I’ll reiterate from previous posts: eating (healthy) here is so cheap it should be illegal. Plus, the vegetables are always good quality, and unless it’s at the Mini Markt-mall, shoppers aren’t allowed to poke and prod the produce. You tell the shopkeeper what you need/want, and they take care of it for you. At first it seems kind of awkward because it almost feels like you’re ordering them around, but it makes sense after a while. You’re being personally taken care of; if it’s a busier time and there are several people, the shop workers still know who came in first. It’s a nice feeling.

So, shopping in the market was fun. On the way back up to campus for lunch we ran into Sonia (my Italian neighbor), then also ran into Sebastian, who was one of the students on exchange to Coe last year. Further up the road to the inner part of campus, a woman in a van stopped us (no, John, we didn’t get a ride from her...) and asked Sonia to tape up a “help wanted” notice to the board in the atrium of campus, because there are no more spots left in the parking lot. Sonia takes the sheet and some tape, and then we kept going. I look at the sheet, and it’s a notice asking for a tutor/helper for a 5th grade student in English. I immediately rip off a tag with the phone number, and we decide Sonia will put the notice up only tomorrow, after I’ve called. The prospect of a job, even if it’s a part-part-time job, is exciting.

Kathy and I moved on to lunch at the Mensa, which now has moved up from the one lunch line to three: the main meal line, the vegetarian main meal line, and a salad bar line, where you pay €0,12 for each 100g of food. Vegetarian line was shorter (as usual), so we took that, and it was good. I found a piece of feta cheese in my salad. Lunch was a good time :)

Our class wasn’t for a few hours yet, so we hung around the library for a bit, then met up with Ula (one of the Polish ERASMUS students), then walked down to the center again, where our class would be. As Kathy and I are sitting in the Rote Kaserne (English and other dept. building), pleased that we are 30-35 minutes early for the course, Kathy takes out her book to see which classroom the course meets, and I look up to see the professor of said class, Herr Wagner (also our contact prof. here in Landau) walk by us – ON HIS WAY TO CLASS. Class actually met on campus, so all we did was get some more exercise in. We run out of the R.K., pass up Prof. Wagner as he’s checking out the menu for a local bistro, Leo’s, and make it to the intersection as the walk signal turns red. Wagner ambles up beside us, we turn and say “Hello!”, all “surprised.” “On your way to Literature and Literary Theory, perhaps?” we ask. On the way back to campus we talk with him and find out that even though the cap for the Lit. and Lit. Theory course is 60, about 120 students have signed up – the class now has another section meeting Fridays (which no one wants to do). Luckily, both Kathy and I already have a class at 2 on Fridays, so Wagner told us we could stay in the Tuesday section.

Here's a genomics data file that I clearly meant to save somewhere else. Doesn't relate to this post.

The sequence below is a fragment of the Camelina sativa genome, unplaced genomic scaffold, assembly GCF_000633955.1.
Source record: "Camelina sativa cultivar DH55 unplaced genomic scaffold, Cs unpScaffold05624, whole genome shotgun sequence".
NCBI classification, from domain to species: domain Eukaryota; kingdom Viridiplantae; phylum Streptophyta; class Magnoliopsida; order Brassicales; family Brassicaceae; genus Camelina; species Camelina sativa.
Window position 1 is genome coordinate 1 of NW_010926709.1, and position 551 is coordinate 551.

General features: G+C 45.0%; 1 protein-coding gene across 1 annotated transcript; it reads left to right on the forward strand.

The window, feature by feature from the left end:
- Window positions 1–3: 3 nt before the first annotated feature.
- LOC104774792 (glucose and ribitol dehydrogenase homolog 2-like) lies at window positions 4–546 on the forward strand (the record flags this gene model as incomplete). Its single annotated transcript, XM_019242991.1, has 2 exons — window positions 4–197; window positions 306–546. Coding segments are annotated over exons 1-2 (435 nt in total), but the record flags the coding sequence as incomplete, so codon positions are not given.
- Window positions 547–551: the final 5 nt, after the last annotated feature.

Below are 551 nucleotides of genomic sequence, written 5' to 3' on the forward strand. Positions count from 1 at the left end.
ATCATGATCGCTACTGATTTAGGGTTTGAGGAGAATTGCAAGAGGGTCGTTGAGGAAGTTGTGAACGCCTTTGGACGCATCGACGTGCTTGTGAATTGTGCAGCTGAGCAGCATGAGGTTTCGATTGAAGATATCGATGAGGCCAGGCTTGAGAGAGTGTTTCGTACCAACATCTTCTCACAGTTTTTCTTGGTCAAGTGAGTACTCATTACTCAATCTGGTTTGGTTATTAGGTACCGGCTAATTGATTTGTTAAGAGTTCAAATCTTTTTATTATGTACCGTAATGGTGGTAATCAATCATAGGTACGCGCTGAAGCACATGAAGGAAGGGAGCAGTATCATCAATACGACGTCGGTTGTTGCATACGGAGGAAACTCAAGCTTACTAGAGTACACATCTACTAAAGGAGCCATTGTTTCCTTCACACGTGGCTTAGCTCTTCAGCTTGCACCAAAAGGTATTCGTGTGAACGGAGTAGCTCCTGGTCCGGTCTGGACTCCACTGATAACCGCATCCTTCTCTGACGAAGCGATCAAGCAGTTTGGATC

Not only do we now have secret information no one else has, but we also arrive in the classroom to see three other people. Score! We snag seats, and 10 minutes later the people start to pour in. Like I said, the day was going well. We had seats at tables, we were allowed to stay in the course, and Prof. Wagner pointed in our direction any time he mentioned Coe College or the US.

After class I go back home, make guacamole (tastes good, too), take a nap, and wait for 6:30 to roll around. When it finally rolls, I head out for Instrumentalensemble, which only lasted about 15 minutes because all the conductor had us do was fill out an information sheet, tell us who was meeting next week, then sent us off.

When I got home I made salsa – I’ll know how it tastes in two hours or later tomorrow. Then I bucked up and called the number for the tutor request. I wrote down some key phrases like “in Hinsicht” (= in regards to) and “Gesuch” (=request) earlier, and used them *almost* flawlessly when someone picked up the other end of the line. I explained why I was calling, that I was an exchange student from the US, and then was passed on to the woman who had put up the notice. I repeated my explanation, saying that I was an exchange student, so my German isn’t perfect (the woman said it didn’t matter), but that my English is. I also let her know that I’ve only worked with kids as a counselor in a children’s camp, but never as a tutor. The student is 5th grade girl, and although she tries to help her with her studies, the mother suspects that her daughter isn’t convinced she’s being helped correctly. She needs help mostly with grammatical studies. I’m hoping it has nothing to do with prepositional phrases and misplaced modifiers. They didn’t even teach us the finer points of grammar until 9th grade. So... Thursday at 4 the woman is picking me up for a trial run. If that doesn’t work out, Müller is looking for part-timers to stock the perfume section shelves.

Oh, and I don’t have appendicitis. Things are looking good for me.